My father disliked how our society views children — as though they are less-than simply because they are new to the world. In his work in the theater you would see him after a show talking with kids of all ages. If they were little, he knelt down so he was eye-to-eye, if older, he stood, leaning in, engaged, open.
"....Regardless of age he listened more than he spoke and smiled readily, encouraging them to speak their minds, their hearts, acknowledging that their words, their feelings were meaningful and important..."
His views have been the bedrock for how I’ve always interacted with and treated our own son, Lex, as well as every other young person I’ve known.
I have photos of my father with Lex as a toddler. Lex is watching something on TV, sitting on the floor in his Pa’s apartment, and there, lying on the floor beside him is his Pa. On his level, attending to every phrase, exclamation and gesture that his grandson made, answering him with words, full conversations, knowing that what he said would be understood by Lex’s ears — no matter how small they still were.
I miss him every day. I am angry and devastated that he was robbed of the chance to watch Lex grow into the compassionate, funny, creative, insightful teen he is. The two of them would have been thick as thieves, my father would have been deeply proud of his grandson, and Lex would have brought him endless joy and laughter.
I am so very sad that this was taken away from all of us.
I wish every day that he was still with us to share the journey in raising Lex into the world.
Knowing his views of young people in this world — how much he loved and admired them, no matter their age — I am so very glad he is not alive to see the violence that continues to befall them. As much as I miss him and wish he was with us, I am grateful he is not witness to this.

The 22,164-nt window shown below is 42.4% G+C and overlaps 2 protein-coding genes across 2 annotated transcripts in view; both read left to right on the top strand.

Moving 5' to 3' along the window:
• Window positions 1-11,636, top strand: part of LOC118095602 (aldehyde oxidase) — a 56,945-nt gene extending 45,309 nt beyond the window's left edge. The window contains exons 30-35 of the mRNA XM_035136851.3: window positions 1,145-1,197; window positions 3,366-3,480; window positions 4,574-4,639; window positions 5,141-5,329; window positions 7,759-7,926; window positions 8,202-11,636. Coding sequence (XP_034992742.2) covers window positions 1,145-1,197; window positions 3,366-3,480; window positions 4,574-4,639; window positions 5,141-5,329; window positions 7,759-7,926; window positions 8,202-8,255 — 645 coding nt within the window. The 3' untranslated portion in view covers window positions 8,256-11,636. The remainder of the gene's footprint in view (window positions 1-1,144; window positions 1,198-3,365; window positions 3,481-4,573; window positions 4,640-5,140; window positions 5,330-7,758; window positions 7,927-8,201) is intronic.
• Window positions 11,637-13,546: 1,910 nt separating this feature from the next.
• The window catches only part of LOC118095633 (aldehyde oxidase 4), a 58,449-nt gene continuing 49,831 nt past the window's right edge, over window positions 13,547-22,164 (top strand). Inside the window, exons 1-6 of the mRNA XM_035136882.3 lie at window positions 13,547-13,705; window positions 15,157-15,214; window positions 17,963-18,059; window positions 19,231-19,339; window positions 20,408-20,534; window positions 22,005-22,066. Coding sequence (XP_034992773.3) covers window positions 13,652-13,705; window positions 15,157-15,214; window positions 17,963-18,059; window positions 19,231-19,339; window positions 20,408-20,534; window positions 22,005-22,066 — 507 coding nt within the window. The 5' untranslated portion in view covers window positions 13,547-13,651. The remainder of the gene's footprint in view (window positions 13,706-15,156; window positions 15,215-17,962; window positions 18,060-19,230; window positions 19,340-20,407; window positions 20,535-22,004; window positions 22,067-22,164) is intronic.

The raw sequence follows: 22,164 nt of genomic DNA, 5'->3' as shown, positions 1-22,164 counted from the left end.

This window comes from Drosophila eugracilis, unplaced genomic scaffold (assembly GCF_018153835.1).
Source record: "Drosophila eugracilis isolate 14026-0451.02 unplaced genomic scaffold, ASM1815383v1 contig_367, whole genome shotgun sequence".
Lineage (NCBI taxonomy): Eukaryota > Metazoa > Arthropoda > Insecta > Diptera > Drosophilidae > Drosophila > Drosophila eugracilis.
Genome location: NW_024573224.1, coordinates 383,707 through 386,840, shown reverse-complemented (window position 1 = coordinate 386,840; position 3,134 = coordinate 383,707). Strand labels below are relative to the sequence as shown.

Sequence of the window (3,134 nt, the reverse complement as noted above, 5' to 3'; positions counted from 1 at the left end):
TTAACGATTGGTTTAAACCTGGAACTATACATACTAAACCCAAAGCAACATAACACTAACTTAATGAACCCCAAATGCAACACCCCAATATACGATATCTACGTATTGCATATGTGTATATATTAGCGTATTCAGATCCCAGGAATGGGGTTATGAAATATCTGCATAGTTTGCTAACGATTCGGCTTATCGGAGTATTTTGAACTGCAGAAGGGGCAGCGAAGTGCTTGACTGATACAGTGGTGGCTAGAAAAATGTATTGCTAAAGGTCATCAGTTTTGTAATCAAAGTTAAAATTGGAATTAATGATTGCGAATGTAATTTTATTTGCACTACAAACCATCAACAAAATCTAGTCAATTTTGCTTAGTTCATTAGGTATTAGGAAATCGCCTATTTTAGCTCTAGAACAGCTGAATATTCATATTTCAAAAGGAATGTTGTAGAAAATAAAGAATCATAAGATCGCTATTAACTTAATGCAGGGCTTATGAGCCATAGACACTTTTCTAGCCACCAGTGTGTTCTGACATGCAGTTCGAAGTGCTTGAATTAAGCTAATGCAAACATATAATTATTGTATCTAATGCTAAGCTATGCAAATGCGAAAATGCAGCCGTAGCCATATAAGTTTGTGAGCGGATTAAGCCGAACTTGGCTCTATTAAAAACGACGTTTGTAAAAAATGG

It would have crushed him. Enraged him. It would have wounded him to his very core and left him…spent. Lost. Horrified to the point of utter bewilderment at how we let it come to this.
He was a deep, sensitive soul and this would have devastated him.
I know this not just because he was my father. Not just because I am very much his daughter. I know this because every time the news is flooded with stories like Sandyhook, Parkland — I see it through my father’s eyes.
And I cry —
I cry my father’s tears.
Where do I find the words to say? How do I teach him? What do we play? Bit by bit, I've realized That's when I need them, That's when I need my fathers eyes. My fathers eyes. That's when I need my fathers eyes. My fathers eyes.
Eric Clapton, “My Father’s Eyes”
#enough #nomore #walkforourlives
Melissa is an an award-winning author whose debut novel, Delilah of Sunhats Swans received a Five Star Review from Reader's Favorites and was praised by Alice Fulton, Guggenheim Fellow Poet, who said, "Delilah...is a charmer, a being blessed with a charisma as mysterious as it is luminous. You won't soon forget her."
She has written literary fiction, and unconventional, genre-bending YA that seeks to explore the lives of teens and young adults through the use of imaginative storytelling.
Readers have described her writing as "beautiful, descriptive language", "lyrical, lilting and poignant", with "characters you connect with and care about".
What a vivid, endearing portrait of your father and the unusual way he interacted with children. It reminds me of a parenting course I taught in the ’70s based on the premise “Kids Are People Too”—a maxim we too often forget. One intriguing element of the story is that you say your father was robbed of the chance to watch Lex grow. I hope you will resolve that mystery in either a comment or a future story.
Lovely story about your father. So sorry that you lost him, and that he didn’t live to see Lex grow up. He is still with you though, as you cry his tears and see the world through his eyes. Thanks for sharing him with us.
We actually had a prompt, last year at this time, for Father’s Day. Here’s what I wrote about my father. https://www.myretrospect.com/stories/father-and-daughter/.
He was a sensitive creative soul and we lost him way too quickly — a tale for another day — but I have his coffee cup and start every day with him, and Lex has a lot of my father in him…
Again, thank you for reading.